On February 18, Theaster Gates’s first and much-anticipated museum exhibition in France, entitled Amalgam, will open at Palais de Tokyo in Paris. To coincide and to mark the announcement of representation, Gagosian will present selected recent works by Gates at 4 rue de Ponthieu, Paris, from February 12 until March 23.
In a single decade, Theaster Gates has incubated compelling new models for legacy building, social transformation, and making art. Encompassing sculpture, painting, ceramics, video, performance, and music, his art both derives from and sustains ambitious urban renewal projects—creating hubs and archives for Black culture, which serve as catalysts for discussions on race, equality, space, and history. Aspects of Gates’s oeuvre suggest the almost shamanic role of worker and artisan, where the power of the unseen is harnessed and manifested in the ordinary and everyday. In his abstract compositions made out of new and used roofing materials—tar, rubber, slate—working-class labor, ritual, and formalism intersect and are imbued with religious potency.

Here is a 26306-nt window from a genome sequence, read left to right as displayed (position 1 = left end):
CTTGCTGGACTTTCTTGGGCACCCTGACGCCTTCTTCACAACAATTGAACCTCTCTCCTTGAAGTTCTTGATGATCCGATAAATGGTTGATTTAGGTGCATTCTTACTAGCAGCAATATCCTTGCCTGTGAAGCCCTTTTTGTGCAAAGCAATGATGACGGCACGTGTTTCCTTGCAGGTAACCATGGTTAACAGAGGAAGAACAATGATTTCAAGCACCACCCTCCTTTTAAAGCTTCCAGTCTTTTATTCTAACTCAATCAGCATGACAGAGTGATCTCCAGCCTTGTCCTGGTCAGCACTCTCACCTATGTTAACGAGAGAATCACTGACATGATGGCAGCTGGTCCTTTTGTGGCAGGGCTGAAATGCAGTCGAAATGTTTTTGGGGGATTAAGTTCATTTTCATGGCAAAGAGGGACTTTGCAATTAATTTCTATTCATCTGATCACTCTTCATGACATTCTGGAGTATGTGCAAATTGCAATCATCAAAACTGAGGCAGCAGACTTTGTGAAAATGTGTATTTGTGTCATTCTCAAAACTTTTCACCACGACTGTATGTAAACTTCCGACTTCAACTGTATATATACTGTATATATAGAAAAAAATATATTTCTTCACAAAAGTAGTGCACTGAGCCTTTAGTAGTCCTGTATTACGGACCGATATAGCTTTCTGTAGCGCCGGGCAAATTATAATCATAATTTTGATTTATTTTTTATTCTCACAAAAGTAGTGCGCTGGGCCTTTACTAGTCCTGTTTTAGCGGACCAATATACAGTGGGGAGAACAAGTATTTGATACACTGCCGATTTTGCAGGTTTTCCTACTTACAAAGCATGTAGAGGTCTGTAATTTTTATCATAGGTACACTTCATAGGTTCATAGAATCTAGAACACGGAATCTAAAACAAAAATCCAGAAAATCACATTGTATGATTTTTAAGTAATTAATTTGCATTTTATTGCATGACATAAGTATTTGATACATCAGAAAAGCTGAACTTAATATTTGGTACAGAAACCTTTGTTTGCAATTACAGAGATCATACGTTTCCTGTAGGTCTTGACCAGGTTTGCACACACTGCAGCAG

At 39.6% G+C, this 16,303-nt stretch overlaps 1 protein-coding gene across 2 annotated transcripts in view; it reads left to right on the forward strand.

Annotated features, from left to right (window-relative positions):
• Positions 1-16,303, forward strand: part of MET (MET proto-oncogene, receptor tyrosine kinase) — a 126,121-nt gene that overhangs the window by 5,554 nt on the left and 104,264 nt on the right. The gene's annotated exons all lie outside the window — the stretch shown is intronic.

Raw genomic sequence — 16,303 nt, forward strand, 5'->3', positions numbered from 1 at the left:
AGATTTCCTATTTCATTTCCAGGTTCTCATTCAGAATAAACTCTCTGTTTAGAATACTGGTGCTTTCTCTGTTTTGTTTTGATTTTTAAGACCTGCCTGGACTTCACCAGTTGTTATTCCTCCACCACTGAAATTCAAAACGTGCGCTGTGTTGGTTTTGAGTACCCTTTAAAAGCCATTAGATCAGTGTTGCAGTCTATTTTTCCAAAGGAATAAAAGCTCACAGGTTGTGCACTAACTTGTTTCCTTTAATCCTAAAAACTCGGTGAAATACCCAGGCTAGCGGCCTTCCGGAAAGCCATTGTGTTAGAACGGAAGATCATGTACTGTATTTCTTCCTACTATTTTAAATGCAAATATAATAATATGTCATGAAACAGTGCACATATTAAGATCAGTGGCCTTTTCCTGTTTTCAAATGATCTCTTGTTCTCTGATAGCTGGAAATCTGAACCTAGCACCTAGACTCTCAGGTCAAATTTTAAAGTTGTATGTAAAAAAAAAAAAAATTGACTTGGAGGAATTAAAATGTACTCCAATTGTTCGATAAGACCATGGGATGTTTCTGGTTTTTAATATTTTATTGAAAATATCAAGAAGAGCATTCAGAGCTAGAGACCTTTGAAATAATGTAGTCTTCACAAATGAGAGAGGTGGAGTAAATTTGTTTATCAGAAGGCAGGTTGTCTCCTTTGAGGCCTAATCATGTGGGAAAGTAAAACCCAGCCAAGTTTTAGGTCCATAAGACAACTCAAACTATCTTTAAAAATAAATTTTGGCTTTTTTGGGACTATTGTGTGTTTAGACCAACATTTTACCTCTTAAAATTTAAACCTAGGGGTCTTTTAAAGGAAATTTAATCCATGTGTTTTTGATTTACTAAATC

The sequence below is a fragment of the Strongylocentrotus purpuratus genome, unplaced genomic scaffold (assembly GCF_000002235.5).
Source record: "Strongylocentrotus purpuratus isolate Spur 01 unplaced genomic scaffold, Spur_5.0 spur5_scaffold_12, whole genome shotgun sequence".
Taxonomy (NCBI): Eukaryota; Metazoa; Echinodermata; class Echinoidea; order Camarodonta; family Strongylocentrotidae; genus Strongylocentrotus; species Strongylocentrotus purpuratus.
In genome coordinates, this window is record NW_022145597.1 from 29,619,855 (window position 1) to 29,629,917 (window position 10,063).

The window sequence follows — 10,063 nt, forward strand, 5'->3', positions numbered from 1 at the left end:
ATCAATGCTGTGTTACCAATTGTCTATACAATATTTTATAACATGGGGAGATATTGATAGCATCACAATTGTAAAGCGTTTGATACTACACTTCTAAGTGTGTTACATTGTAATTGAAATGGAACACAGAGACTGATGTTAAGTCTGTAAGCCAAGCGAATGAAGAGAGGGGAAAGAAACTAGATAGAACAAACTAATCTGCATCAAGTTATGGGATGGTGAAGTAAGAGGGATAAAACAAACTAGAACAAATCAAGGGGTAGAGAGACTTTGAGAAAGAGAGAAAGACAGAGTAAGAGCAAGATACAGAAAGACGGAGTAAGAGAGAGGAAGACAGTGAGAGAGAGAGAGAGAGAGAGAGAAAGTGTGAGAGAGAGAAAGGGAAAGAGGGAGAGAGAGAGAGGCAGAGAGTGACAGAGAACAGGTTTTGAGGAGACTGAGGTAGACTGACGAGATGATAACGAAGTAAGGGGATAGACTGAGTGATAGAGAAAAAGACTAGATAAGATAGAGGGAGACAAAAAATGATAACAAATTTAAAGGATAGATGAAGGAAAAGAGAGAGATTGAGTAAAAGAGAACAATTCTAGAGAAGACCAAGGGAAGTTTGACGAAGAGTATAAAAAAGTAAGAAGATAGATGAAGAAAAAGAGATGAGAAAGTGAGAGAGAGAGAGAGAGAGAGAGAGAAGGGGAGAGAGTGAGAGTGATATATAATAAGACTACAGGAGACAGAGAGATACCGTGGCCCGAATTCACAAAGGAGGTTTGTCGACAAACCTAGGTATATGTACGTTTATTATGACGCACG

Occupying two floors of the Paris gallery, the works on view highlight some of Gates’s artistic preoccupations in a panoramic sweep: the Civil Tapestries (2011–) made from lengths of used firehose; the cast wall works Bronze with Stripe and Bronze (Africa) (both 2016) and tar paintings Playground with High Horizon and Torchdown (both 2014), which relate to the working history of Gates’s own family; the ceramic vessels and figurines inspired by African artifacts and made by Gates in his Chicago kiln; and Neon (Mountain) (2016), from a series of neon sculptures based on W. E. B. DuBois’s modernist data visualizations on the state of Black life in the United States, exhibited at the 1900 Exposition Universelle in Paris. The imposing and resonant statue Black Madonna (2018), set in the gallery’s streetfront vitrine, was modeled after a keychain tchotchke of a medieval sedes sapientiae (throne of wisdom), a devotional title for Mary as the vessel for the Christ Child. Paired with a salvaged hardware sign, the rebus encapsulates one of Gates’s main conceptual pursuits: to evoke the sacred and spiritual through the objects and materials of the everyday.